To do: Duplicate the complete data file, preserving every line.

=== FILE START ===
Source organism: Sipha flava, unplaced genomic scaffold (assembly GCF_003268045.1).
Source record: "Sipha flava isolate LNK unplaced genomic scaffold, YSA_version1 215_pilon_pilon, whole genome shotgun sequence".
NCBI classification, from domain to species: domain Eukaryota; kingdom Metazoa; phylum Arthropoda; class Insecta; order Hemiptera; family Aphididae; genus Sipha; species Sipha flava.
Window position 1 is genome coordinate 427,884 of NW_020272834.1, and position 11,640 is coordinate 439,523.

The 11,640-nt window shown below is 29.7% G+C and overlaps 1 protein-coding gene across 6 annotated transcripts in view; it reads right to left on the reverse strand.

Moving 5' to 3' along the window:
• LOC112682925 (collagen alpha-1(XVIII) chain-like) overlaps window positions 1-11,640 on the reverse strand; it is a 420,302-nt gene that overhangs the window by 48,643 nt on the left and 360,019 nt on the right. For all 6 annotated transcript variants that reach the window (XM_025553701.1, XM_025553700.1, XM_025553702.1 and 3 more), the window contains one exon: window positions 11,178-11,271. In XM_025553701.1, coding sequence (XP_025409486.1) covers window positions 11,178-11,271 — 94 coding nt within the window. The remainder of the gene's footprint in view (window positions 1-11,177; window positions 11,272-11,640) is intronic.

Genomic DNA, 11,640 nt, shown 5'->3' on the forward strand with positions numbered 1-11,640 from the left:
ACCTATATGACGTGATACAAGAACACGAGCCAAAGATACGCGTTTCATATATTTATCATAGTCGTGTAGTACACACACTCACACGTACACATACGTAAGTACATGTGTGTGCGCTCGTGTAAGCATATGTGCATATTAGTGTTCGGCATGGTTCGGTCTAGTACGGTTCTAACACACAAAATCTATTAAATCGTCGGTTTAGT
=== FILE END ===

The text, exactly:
Source organism: Sipha flava, unplaced genomic scaffold (assembly GCF_003268045.1).
Source record: "Sipha flava isolate LNK unplaced genomic scaffold, YSA_version1 215_pilon_pilon, whole genome shotgun sequence".
NCBI classification, from domain to species: domain Eukaryota; kingdom Metazoa; phylum Arthropoda; class Insecta; order Hemiptera; family Aphididae; genus Sipha; species Sipha flava.
Window position 1 is genome coordinate 427,884 of NW_020272834.1, and position 11,640 is coordinate 439,523.

The 11,640-nt window shown below is 29.7% G+C and overlaps 1 protein-coding gene across 6 annotated transcripts in view; it reads right to left on the reverse strand.

Moving 5' to 3' along the window:
• LOC112682925 (collagen alpha-1(XVIII) chain-like) overlaps window positions 1-11,640 on the reverse strand; it is a 420,302-nt gene that overhangs the window by 48,643 nt on the left and 360,019 nt on the right. For all 6 annotated transcript variants that reach the window (XM_025553701.1, XM_025553700.1, XM_025553702.1 and 3 more), the window contains one exon: window positions 11,178-11,271. In XM_025553701.1, coding sequence (XP_025409486.1) covers window positions 11,178-11,271 — 94 coding nt within the window. The remainder of the gene's footprint in view (window positions 1-11,177; window positions 11,272-11,640) is intronic.

Genomic DNA, 11,640 nt, shown 5'->3' on the forward strand with positions numbered 1-11,640 from the left:
ACCTATATGACGTGATACAAGAACACGAGCCAAAGATACGCGTTTCATATATTTATCATAGTCGTGTAGTACACACACTCACACGTACACATACGTAAGTACATGTGTGTGCGCTCGTGTAAGCATATGTGCATATTAGTGTTCGGCATGGTTCGGTCTAGTACGGTTCTAACACACAAAATCTATTAAATCGTCGGTTTAGT